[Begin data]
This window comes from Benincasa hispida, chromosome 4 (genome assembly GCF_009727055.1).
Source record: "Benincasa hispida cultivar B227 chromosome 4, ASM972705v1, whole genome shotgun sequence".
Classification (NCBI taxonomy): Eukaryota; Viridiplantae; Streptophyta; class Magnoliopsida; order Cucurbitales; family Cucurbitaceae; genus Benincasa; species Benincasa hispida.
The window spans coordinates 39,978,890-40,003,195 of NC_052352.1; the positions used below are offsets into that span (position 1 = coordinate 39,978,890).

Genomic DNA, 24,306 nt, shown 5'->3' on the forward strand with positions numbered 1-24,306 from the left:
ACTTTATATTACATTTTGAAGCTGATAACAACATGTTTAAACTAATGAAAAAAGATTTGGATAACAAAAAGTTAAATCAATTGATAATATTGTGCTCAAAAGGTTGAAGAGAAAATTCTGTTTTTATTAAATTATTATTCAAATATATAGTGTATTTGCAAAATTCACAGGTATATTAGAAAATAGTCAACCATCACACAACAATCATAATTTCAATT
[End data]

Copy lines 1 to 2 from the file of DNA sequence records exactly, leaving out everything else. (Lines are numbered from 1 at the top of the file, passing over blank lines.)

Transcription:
This window comes from Benincasa hispida, chromosome 4 (genome assembly GCF_009727055.1).
Source record: "Benincasa hispida cultivar B227 chromosome 4, ASM972705v1, whole genome shotgun sequence".